Friday, May 02, 2008

Why the demise of civilisation may be inevitable

This article originally appeared in New Scientist;
Western industrial civilisation has become bigger and more complex than any before it by exploiting new sources of energy, notably coal and oil, but these are limited. There are increasing signs of diminishing returns: the energy required to get each new joule of oil is mounting and although global food production is still increasing, constant innovation is needed to cope with environmental degradation and evolving pests and diseases - the yield boosts per unit of investment in innovation are shrinking. "Since problems are inevitable," Joseph Tainter warns, "this process is in part ineluctable."

Is Tainter right? An analysis of complex systems has led Yaneer Bar-Yam, head of the New England Complex Systems Institute in Cambridge, Massachusetts, to the same conclusion that Tainter reached from studying history. Social organisations become steadily more complex as they are required to deal both with environmental problems and with challenges from neighbouring societies that are also becoming more complex, Bar-Yam says. This eventually leads to a fundamental shift in the way the society is organised.

"To run a hierarchy, managers cannot be less complex than the system they are managing," Bar-Yam says. As complexity increases, societies add ever more layers of management but, ultimately in a hierarchy, one individual has to try and get their head around the whole thing, and this starts to become impossible. At that point, hierarchies give way to networks in which decision-making is distributed. We are at this point.

This shift to decentralised networks has led to a widespread belief that modern society is more resilient than the old hierarchical systems. "I don't foresee a collapse in society because of increased complexity," says futurologist and industry consultant Ray Hammond. "Our strength is in our highly distributed decision making." This, he says, makes modern western societies more resilient than those like the old Soviet Union, in which decision making was centralised.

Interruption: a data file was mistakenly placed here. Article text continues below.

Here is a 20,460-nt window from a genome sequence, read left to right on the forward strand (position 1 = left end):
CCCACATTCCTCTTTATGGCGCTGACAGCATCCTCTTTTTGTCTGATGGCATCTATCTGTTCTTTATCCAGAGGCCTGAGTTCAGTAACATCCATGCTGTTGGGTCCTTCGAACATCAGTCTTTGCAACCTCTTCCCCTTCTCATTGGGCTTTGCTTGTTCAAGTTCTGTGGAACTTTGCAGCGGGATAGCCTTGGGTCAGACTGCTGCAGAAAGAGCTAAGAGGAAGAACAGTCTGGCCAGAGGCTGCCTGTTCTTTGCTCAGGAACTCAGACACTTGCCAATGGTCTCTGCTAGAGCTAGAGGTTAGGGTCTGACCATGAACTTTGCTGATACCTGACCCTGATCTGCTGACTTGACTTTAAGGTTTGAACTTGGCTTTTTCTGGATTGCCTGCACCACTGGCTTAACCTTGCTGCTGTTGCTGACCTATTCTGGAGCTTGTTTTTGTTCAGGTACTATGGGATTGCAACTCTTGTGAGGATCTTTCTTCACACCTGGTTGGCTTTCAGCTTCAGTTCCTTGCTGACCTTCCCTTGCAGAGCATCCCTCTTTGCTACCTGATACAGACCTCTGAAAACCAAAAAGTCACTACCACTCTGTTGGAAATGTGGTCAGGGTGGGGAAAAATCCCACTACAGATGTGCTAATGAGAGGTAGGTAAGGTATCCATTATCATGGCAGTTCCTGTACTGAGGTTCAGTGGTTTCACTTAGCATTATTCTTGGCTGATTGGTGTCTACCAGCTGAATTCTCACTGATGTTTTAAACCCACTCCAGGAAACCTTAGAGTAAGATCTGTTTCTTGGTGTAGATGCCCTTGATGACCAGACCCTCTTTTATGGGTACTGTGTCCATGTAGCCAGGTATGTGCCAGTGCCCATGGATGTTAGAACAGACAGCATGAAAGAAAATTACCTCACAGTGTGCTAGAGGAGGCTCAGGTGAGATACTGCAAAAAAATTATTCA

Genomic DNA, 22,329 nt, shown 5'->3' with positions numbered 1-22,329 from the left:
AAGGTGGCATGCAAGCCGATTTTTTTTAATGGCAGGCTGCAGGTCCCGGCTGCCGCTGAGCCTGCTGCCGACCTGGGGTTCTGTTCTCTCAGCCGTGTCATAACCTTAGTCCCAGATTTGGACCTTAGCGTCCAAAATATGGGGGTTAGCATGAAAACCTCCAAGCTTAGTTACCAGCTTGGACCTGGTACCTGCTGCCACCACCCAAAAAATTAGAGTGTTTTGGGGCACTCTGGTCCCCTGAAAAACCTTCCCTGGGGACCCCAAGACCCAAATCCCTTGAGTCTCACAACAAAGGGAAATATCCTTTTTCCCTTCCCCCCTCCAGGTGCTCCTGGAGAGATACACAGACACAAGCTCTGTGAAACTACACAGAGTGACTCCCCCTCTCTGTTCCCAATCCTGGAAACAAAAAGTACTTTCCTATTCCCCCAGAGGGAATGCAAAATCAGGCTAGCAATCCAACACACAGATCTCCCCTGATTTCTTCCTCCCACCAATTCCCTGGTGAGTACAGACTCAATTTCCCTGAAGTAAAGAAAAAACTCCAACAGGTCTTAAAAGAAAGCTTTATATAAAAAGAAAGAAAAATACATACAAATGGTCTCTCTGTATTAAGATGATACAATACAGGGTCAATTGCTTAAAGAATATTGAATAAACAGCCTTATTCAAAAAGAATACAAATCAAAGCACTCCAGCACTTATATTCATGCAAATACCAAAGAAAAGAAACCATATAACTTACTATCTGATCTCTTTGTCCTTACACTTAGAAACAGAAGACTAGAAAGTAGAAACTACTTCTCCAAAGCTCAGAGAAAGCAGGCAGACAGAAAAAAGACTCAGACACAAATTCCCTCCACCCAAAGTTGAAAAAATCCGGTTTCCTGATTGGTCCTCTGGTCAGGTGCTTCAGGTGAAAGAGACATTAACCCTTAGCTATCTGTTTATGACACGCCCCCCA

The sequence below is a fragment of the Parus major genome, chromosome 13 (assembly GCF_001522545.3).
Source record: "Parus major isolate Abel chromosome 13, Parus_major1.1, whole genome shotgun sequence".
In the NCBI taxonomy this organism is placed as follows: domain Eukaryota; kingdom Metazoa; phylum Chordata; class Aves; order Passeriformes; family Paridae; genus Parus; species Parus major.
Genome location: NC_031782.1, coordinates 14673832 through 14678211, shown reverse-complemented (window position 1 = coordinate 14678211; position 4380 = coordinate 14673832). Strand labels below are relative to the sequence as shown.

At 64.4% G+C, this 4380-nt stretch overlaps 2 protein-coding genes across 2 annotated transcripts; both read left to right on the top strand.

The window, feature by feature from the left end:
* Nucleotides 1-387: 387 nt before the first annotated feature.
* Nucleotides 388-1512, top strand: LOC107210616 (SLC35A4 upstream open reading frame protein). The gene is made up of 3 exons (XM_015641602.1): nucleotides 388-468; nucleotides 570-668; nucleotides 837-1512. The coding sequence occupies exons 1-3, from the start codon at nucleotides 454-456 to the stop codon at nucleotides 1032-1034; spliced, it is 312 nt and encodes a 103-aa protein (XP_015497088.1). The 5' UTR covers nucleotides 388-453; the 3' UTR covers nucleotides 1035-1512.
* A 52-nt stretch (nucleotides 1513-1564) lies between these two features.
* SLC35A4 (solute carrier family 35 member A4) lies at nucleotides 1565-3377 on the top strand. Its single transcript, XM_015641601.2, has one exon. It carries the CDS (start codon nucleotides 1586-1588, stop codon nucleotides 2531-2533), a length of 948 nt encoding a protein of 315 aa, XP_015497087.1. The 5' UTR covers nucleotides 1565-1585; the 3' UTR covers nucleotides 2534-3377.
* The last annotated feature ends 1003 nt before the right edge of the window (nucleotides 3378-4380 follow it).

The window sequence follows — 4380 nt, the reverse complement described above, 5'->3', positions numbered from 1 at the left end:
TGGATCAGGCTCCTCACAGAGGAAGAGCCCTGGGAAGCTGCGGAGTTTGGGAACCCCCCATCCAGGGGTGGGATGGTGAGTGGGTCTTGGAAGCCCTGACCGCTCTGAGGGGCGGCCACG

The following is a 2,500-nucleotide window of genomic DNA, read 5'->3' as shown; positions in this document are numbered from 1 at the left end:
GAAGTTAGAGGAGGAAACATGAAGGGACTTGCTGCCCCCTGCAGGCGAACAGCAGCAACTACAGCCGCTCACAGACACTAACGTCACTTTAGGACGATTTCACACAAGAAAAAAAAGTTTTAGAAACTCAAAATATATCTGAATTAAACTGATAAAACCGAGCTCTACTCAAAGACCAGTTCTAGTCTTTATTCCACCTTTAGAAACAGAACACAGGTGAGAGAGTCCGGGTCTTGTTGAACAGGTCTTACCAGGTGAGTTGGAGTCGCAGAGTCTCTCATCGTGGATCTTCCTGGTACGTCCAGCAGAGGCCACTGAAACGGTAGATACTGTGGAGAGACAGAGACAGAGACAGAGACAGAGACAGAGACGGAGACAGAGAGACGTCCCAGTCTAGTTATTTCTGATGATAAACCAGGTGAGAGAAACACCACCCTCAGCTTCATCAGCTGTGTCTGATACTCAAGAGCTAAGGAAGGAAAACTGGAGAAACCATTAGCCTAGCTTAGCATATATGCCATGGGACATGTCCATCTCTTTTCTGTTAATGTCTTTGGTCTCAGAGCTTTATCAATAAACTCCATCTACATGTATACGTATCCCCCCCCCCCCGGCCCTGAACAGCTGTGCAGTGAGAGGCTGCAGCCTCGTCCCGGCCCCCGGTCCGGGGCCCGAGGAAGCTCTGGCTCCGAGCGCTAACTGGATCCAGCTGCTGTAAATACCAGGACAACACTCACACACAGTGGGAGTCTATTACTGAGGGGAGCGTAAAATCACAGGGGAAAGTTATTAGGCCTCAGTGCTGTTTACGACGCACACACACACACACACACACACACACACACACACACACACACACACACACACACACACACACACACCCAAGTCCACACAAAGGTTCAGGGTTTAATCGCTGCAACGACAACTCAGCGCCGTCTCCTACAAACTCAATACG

Increasing connectedness

Things are not that simple, says Thomas Homer-Dixon, a political scientist at the University of Toronto, Canada, and author of the 2006 book The Upside of Down. "Initially, increasing connectedness and diversity helps: if one village has a crop failure, it can get food from another village that didn't."

As connections increase, though, networked systems become increasingly tightly coupled. This means the impacts of failures can propagate: the more closely those two villages come to depend on each other, the more both will suffer if either has a problem. "Complexity leads to higher vulnerability in some ways," says Bar-Yam. "This is not widely understood."

The reason is that as networks become ever tighter, they start to transmit shocks rather than absorb them. "The intricate networks that tightly connect us together - and move people, materials, information, money and energy - amplify and transmit any shock," says Homer-Dixon. "A financial crisis, a terrorist attack or a disease outbreak has almost instant destabilising effects, from one side of the world to the other."
I can't imagine a stronger practical incentive for mutualism. Unfortunately, the corporatist unilateralism dominating our mainstream political belief and discourse doesn't really allow for much in the way of alternative points of view - still less alternative modes of organization and operation.